The Leonids

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The radiant of the Leonids is in the constellation Leo, but you don’t need to look in that directions to see shooting stars.

The annual Leonids meteor shower is due to peak over the weekend between 17 and 18th November 2018.  Although the waxing gibbous Moon will diminish conditions somewhat it will still be more than worthwhile heading out somewhere dark to observe them.  Over the peak as many as 10-15 meteors per hour may be visible.  Occasionally meteor showers will erupt into storms, as was the case with the Leonids in November 1833, when 100,000 meteors per hour rained down over an entire evening!

The shower is caused by the Earth colliding with the debris left behind by comet Temple-Tuttle, a short period comet with a period of 33 years.  Temple-Tuttle is due to swing past the Sun again in May 2031, when it will once again deposit fine dust trails behind it, seeding future generations of meteor showers.

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The tail of a Comet always points away from the Sun.  Debris from the Comet’s tail produce most meteor showers, as the Earth intersects the fine dust trails in its annual orbit around the Sun.

Observing the Leonids

You don’t need any special equipment to view a meteor shower, in fact binoculars or telescopes will just narrow your field of view. Grab a deck chair or a warm blanket, prepare a hot drink, wrap up warm and lay out under the darkest conditions you can find. It’s an excellent activity to do alone or if you have children they’ll love an excuse to get outside for some after dark play.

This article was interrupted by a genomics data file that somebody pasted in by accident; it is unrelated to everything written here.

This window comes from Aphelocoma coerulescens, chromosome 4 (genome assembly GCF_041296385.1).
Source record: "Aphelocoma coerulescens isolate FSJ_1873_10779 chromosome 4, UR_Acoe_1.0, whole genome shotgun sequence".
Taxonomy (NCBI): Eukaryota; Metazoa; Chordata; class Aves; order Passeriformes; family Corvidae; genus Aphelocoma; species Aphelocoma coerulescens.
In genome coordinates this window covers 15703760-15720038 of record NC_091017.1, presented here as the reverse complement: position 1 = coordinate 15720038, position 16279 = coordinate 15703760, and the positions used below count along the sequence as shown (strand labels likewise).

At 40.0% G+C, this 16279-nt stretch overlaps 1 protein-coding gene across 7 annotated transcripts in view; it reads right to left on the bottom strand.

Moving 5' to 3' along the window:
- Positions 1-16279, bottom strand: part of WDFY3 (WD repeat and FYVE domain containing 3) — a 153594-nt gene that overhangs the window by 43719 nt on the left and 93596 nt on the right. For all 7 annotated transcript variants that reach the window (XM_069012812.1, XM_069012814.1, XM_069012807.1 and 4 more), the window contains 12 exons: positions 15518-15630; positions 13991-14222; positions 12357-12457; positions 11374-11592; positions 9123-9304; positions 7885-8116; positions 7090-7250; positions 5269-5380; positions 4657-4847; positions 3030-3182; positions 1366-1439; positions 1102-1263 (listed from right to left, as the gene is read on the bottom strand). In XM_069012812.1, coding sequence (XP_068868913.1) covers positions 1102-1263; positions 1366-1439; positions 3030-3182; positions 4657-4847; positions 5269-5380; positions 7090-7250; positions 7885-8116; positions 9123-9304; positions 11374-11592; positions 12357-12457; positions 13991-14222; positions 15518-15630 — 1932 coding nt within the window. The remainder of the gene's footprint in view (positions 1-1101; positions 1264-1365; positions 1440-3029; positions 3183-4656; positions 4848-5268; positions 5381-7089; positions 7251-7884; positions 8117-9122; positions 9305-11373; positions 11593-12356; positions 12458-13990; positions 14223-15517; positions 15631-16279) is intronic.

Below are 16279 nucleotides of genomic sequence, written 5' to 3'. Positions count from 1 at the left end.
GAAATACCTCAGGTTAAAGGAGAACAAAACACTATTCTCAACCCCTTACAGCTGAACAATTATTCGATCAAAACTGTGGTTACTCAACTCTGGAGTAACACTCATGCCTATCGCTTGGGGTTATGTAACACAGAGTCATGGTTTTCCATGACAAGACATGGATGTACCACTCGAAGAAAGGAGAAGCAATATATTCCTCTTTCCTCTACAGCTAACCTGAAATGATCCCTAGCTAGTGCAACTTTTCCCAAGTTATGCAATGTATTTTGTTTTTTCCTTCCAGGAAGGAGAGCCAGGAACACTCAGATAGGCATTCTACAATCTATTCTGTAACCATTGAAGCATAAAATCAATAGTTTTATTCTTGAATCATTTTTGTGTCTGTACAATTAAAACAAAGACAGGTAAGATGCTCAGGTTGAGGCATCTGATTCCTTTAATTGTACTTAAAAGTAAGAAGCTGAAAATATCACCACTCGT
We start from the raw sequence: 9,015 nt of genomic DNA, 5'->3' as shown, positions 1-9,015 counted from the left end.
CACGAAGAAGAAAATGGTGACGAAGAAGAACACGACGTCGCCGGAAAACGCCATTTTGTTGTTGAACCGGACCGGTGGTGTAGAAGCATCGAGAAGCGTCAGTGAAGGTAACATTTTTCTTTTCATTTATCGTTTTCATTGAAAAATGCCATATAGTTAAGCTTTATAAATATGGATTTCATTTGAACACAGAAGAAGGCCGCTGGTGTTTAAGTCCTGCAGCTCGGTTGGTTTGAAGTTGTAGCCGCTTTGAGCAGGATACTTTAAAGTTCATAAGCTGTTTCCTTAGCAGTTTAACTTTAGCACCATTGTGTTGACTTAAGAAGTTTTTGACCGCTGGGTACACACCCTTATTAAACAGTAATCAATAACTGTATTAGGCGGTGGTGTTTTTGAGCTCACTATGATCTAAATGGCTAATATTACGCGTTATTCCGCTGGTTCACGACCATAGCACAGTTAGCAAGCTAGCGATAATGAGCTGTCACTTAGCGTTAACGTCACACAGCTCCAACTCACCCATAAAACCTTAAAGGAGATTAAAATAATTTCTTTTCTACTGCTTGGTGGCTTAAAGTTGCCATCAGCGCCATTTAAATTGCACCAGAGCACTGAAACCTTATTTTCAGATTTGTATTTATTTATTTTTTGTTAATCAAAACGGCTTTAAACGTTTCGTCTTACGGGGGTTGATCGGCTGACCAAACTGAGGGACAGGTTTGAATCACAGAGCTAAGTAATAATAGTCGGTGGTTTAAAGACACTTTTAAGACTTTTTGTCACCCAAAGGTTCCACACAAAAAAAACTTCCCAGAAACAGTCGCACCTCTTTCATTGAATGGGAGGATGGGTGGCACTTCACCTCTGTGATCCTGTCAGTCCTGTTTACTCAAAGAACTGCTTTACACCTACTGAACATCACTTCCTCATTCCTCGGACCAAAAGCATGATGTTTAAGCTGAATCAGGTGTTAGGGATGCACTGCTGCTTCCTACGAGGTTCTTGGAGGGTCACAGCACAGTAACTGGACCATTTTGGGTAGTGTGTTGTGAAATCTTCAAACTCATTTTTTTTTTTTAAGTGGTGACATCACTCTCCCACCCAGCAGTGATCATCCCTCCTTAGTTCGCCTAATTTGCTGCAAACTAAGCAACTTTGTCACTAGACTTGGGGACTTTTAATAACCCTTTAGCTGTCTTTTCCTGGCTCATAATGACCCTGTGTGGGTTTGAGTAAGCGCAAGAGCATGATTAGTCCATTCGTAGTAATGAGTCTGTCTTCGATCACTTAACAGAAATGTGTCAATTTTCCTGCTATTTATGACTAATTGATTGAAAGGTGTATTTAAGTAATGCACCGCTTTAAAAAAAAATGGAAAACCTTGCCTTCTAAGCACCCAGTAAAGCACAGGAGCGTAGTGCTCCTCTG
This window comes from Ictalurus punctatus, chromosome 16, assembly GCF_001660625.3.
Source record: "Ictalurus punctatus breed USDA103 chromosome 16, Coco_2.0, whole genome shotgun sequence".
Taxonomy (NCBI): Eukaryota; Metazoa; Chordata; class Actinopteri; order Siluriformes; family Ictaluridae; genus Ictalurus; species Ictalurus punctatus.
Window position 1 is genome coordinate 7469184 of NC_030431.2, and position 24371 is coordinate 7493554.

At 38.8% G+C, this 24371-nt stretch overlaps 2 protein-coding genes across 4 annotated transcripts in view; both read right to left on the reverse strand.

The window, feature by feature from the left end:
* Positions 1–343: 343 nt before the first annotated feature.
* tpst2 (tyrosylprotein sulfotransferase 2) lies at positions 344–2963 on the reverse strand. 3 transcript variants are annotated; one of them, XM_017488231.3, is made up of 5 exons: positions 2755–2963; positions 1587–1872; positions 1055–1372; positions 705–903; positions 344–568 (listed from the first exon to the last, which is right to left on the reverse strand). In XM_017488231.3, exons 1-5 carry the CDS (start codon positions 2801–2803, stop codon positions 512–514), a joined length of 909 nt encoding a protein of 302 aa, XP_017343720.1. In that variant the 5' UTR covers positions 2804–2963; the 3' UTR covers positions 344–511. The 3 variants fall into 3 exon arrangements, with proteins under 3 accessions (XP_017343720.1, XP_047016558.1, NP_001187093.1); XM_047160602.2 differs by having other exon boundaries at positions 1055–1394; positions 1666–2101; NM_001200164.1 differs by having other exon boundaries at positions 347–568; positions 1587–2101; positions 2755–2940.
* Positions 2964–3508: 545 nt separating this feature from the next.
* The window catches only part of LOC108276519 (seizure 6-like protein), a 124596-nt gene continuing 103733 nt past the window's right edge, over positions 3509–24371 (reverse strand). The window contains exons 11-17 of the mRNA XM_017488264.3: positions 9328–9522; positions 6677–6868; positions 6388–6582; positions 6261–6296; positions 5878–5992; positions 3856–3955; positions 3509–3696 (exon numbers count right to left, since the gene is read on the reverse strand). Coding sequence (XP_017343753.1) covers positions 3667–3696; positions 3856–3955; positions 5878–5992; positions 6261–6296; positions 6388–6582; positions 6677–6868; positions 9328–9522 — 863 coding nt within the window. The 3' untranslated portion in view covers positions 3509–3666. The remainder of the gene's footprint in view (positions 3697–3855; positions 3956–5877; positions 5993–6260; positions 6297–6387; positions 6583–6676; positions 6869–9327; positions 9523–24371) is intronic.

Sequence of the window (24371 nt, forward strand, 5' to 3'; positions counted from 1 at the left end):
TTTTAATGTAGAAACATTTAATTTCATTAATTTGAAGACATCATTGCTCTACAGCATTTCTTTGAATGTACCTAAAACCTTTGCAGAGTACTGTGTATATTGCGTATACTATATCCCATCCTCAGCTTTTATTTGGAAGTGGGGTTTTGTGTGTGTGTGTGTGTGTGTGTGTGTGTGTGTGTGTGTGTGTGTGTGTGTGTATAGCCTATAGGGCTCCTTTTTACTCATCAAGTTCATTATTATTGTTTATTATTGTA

Put away any lights or bright mobile phones and simply look up and wait. Remember it takes up to 30 minutes for your eyes to fully dark adapt and any exposure to bright lights will start the process all over again. If you need a light red touches are best for preserving you night vision.

For optimal viewing, head out after the Moon sets, or in the darkness of the pre dawn sky.

Approximate Moon set times at Highland latitudes this weekend:

Friday night 12.30am
Saturday night 1.30am

You can still see meteors with the moon up but generally only the brightest ones. Early morning viewing will be optimal as Leo (the radiant) is high in the sky then.

Good luck and clear skies!

Meteor_falling_courtesy_NASA